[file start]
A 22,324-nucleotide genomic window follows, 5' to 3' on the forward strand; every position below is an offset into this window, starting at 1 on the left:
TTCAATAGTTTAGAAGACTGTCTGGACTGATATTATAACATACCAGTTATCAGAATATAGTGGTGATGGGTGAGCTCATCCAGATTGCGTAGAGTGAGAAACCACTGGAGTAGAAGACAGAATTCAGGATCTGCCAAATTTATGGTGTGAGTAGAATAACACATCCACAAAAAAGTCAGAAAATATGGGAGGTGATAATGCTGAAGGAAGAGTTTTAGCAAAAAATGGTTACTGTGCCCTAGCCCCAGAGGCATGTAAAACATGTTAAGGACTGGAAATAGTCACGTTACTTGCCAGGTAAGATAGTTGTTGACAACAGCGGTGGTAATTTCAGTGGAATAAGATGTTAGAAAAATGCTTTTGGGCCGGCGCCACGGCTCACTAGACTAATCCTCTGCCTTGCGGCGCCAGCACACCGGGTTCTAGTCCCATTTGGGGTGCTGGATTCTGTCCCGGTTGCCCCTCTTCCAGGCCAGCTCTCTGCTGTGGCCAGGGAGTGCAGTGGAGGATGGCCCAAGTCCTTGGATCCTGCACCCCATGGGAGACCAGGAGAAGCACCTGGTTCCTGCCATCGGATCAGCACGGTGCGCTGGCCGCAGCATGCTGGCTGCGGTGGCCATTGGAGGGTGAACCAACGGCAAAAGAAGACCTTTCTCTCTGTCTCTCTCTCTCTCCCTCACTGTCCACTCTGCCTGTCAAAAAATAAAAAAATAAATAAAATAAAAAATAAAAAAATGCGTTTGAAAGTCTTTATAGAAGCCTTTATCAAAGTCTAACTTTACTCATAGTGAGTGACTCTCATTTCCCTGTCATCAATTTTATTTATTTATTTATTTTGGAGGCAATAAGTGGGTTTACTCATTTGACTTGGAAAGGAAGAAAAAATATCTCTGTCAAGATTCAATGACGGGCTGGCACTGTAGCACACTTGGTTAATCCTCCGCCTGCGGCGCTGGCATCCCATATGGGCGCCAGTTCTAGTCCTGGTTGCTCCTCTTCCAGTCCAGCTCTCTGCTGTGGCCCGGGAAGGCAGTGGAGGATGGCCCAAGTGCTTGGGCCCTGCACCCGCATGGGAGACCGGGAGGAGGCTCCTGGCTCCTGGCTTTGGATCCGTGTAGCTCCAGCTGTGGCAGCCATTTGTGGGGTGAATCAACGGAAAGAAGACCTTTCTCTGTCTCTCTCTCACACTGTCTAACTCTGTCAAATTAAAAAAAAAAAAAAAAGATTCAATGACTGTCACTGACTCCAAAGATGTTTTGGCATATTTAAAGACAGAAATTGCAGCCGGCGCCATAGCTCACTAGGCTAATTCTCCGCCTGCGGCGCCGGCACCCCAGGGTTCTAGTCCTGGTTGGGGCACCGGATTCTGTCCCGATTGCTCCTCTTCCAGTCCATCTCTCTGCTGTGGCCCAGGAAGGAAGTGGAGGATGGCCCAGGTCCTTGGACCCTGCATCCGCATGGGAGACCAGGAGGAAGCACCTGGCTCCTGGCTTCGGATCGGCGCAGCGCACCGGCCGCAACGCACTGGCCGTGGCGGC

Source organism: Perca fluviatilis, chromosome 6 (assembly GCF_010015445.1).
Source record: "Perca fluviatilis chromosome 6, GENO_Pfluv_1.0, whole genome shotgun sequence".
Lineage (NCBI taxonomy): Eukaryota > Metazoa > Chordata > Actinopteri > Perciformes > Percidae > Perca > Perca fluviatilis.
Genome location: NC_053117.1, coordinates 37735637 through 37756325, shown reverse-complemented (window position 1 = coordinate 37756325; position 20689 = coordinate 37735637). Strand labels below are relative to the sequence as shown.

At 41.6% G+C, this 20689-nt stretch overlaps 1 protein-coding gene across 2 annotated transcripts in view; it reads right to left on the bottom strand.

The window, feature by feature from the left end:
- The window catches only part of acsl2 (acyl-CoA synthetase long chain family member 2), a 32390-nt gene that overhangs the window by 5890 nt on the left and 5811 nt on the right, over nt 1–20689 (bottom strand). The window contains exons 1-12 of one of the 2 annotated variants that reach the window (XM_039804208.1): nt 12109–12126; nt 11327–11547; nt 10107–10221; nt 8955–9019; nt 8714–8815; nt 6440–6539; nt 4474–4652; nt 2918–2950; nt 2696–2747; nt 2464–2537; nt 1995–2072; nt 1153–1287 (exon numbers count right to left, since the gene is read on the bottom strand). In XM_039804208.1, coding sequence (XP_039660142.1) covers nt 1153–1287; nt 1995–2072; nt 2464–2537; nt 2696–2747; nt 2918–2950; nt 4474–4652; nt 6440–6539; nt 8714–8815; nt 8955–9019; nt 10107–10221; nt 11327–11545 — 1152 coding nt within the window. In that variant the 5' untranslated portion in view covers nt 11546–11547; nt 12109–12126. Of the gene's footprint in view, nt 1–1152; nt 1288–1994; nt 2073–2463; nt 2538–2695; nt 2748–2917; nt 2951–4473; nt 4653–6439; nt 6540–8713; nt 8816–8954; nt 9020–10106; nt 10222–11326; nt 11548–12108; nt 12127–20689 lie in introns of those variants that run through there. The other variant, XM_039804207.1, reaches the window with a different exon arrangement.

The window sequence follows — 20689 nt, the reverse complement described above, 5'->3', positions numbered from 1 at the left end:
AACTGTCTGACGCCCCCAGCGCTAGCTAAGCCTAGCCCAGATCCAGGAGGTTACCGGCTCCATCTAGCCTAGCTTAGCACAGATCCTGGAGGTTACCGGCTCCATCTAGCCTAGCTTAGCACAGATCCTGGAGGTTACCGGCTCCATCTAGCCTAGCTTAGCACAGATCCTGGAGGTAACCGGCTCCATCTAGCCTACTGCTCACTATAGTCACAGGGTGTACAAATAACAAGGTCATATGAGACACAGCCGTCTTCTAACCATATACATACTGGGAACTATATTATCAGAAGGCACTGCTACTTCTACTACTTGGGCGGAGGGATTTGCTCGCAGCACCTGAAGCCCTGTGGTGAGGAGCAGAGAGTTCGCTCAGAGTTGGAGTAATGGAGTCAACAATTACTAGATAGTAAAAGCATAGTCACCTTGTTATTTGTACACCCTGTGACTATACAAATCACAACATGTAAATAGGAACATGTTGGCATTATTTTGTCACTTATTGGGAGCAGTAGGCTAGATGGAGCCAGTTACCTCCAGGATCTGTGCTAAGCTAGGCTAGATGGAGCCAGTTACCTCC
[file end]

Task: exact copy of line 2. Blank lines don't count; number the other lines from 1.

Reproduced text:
TTCAATAGTTTAGAAGACTGTCTGGACTGATATTATAACATACCAGTTATCAGAATATAGTGGTGATGGGTGAGCTCATCCAGATTGCGTAGAGTGAGAAACCACTGGAGTAGAAGACAGAATTCAGGATCTGCCAAATTTATGGTGTGAGTAGAATAACACATCCACAAAAAAGTCAGAAAATATGGGAGGTGATAATGCTGAAGGAAGAGTTTTAGCAAAAAATGGTTACTGTGCCCTAGCCCCAGAGGCATGTAAAACATGTTAAGGACTGGAAATAGTCACGTTACTTGCCAGGTAAGATAGTTGTTGACAACAGCGGTGGTAATTTCAGTGGAATAAGATGTTAGAAAAATGCTTTTGGGCCGGCGCCACGGCTCACTAGACTAATCCTCTGCCTTGCGGCGCCAGCACACCGGGTTCTAGTCCCATTTGGGGTGCTGGATTCTGTCCCGGTTGCCCCTCTTCCAGGCCAGCTCTCTGCTGTGGCCAGGGAGTGCAGTGGAGGATGGCCCAAGTCCTTGGATCCTGCACCCCATGGGAGACCAGGAGAAGCACCTGGTTCCTGCCATCGGATCAGCACGGTGCGCTGGCCGCAGCATGCTGGCTGCGGTGGCCATTGGAGGGTGAACCAACGGCAAAAGAAGACCTTTCTCTCTGTCTCTCTCTCTCTCCCTCACTGTCCACTCTGCCTGTCAAAAAATAAAAAAATAAATAAAATAAAAAATAAAAAAATGCGTTTGAAAGTCTTTATAGAAGCCTTTATCAAAGTCTAACTTTACTCATAGTGAGTGACTCTCATTTCCCTGTCATCAATTTTATTTATTTATTTATTTTGGAGGCAATAAGTGGGTTTACTCATTTGACTTGGAAAGGAAGAAAAAATATCTCTGTCAAGATTCAATGACGGGCTGGCACTGTAGCACACTTGGTTAATCCTCCGCCTGCGGCGCTGGCATCCCATATGGGCGCCAGTTCTAGTCCTGGTTGCTCCTCTTCCAGTCCAGCTCTCTGCTGTGGCCCGGGAAGGCAGTGGAGGATGGCCCAAGTGCTTGGGCCCTGCACCCGCATGGGAGACCGGGAGGAGGCTCCTGGCTCCTGGCTTTGGATCCGTGTAGCTCCAGCTGTGGCAGCCATTTGTGGGGTGAATCAACGGAAAGAAGACCTTTCTCTGTCTCTCTCTCACACTGTCTAACTCTGTCAAATTAAAAAAAAAAAAAAAAGATTCAATGACTGTCACTGACTCCAAAGATGTTTTGGCATATTTAAAGACAGAAATTGCAGCCGGCGCCATAGCTCACTAGGCTAATTCTCCGCCTGCGGCGCCGGCACCCCAGGGTTCTAGTCCTGGTTGGGGCACCGGATTCTGTCCCGATTGCTCCTCTTCCAGTCCATCTCTCTGCTGTGGCCCAGGAAGGAAGTGGAGGATGGCCCAGGTCCTTGGACCCTGCATCCGCATGGGAGACCAGGAGGAAGCACCTGGCTCCTGGCTTCGGATCGGCGCAGCGCACCGGCCGCAACGCACTGGCCGTGGCGGC